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Fitch v. Federal Bureau of Prisons

United States District Court, M.D. Pennsylvania

June 2, 2014

DAVID KENT FITCH, Plaintiff,
v.
FEDERAL BUREAU OF PRISONS, Defendant.

MEMORANDUM

RICHARD P. CONABOY, District Judge.

Background

David Kent Fitch, an inmate presently confined at the Canaan United States Penitentiary, Waymart, Pennsylvania (USP-Canaan), initiated this pro se action seeking emergency injunctive relief "from unconstitutional and life threatening conditions of confinement." Doc. 1, p. 1. Named as sole Defendant is the Federal Bureau of Prisons (BOP). Plaintiff has also submitted requests for leave to proceed in forma pauperis (Doc. 3) and for appointment of counsel (Doc. 6). In addition, Plaintiff has filed a supplement (Doc. 8) which has been taken into consideration.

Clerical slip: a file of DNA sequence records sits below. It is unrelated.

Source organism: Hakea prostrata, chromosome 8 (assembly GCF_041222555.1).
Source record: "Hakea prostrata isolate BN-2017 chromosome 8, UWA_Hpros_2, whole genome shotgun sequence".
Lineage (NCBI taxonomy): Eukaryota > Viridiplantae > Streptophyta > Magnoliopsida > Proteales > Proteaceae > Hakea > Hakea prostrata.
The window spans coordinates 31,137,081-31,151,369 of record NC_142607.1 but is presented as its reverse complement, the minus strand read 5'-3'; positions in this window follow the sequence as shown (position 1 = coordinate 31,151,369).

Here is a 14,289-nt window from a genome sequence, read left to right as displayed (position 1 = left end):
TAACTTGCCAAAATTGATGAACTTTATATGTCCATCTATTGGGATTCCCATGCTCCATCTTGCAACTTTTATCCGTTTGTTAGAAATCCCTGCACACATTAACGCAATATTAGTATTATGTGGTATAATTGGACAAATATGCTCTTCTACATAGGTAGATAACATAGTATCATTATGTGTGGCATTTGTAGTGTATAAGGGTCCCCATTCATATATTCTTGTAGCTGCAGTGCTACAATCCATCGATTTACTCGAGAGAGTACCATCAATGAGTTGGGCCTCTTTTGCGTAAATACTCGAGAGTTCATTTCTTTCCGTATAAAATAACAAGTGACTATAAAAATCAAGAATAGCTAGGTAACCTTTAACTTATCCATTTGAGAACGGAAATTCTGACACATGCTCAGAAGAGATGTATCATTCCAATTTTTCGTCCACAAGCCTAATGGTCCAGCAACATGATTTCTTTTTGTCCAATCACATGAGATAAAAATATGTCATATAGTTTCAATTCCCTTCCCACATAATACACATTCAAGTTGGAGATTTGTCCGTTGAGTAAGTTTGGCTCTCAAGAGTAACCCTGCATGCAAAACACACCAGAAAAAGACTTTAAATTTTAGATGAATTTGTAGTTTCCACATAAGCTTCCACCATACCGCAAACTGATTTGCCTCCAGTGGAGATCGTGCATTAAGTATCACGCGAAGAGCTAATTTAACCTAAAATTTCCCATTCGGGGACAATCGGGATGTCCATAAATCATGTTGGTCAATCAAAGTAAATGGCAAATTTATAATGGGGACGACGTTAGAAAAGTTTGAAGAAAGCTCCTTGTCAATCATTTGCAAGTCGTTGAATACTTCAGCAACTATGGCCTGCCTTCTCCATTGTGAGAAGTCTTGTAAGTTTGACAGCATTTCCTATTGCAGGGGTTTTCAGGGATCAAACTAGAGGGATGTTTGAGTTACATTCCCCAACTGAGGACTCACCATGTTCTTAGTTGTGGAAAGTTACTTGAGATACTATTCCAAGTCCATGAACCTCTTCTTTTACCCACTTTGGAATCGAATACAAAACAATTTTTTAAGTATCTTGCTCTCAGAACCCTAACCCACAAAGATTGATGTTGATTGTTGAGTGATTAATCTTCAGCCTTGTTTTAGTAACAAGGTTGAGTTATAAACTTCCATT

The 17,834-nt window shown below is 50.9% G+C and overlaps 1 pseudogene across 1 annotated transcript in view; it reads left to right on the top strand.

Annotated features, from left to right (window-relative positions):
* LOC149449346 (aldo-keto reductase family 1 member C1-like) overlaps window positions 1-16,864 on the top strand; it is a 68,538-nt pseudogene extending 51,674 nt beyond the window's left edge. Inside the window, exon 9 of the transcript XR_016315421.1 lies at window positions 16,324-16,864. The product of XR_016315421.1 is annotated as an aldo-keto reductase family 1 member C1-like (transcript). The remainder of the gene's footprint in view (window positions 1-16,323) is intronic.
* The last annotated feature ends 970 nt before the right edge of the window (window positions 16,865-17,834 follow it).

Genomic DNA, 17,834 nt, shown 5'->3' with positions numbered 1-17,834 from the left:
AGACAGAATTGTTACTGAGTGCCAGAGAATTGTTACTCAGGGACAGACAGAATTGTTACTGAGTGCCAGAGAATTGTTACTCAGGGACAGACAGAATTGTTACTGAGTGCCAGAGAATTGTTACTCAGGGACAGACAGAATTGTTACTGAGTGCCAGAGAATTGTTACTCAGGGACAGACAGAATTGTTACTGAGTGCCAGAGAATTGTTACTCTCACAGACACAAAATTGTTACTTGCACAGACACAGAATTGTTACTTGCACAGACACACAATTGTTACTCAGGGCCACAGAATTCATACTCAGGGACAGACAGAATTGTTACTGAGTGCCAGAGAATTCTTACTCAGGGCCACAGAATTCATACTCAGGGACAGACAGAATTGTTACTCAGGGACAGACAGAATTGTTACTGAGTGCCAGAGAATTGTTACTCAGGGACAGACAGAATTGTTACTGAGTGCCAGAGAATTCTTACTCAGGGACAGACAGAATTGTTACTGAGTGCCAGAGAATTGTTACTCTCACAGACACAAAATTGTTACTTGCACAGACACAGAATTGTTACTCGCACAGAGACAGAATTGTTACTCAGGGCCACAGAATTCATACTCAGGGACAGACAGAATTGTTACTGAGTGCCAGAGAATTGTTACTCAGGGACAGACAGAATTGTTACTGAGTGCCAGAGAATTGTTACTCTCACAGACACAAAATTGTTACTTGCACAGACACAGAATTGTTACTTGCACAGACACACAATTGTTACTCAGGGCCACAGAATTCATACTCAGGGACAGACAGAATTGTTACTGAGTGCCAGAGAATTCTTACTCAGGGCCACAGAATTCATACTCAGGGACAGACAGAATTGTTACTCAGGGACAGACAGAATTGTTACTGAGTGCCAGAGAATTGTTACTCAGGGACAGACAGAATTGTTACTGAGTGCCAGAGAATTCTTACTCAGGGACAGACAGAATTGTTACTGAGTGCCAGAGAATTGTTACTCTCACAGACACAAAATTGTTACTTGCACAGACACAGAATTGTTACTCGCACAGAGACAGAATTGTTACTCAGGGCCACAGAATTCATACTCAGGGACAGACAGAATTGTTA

Fitch describes himself as being 55 years old, in poor health, and a non-violent prisoner who has been in federal custody since 2001. According to the Plaintiff, he was sexually assaulted at knife point by three fellow USP-Canaan prisoners because he refused to assist them in smuggling heroin into the prison. Following the assault, the Plaintiff has purportedly been denied medical care. Fitch next claims that he has been improperly held in the prison's Special Housing Unit (SHU) because of false information placed in his file while he was previously confined at another federal correctional facility in 2001.[1] As relief, Fitch seeks a transfer to a federal medical facility in Rochester, Minnesota so that he can be provided with surgery for a tear of his rectum and medical care for other physical and mental health injuries he suffered as a result of the alleged assault.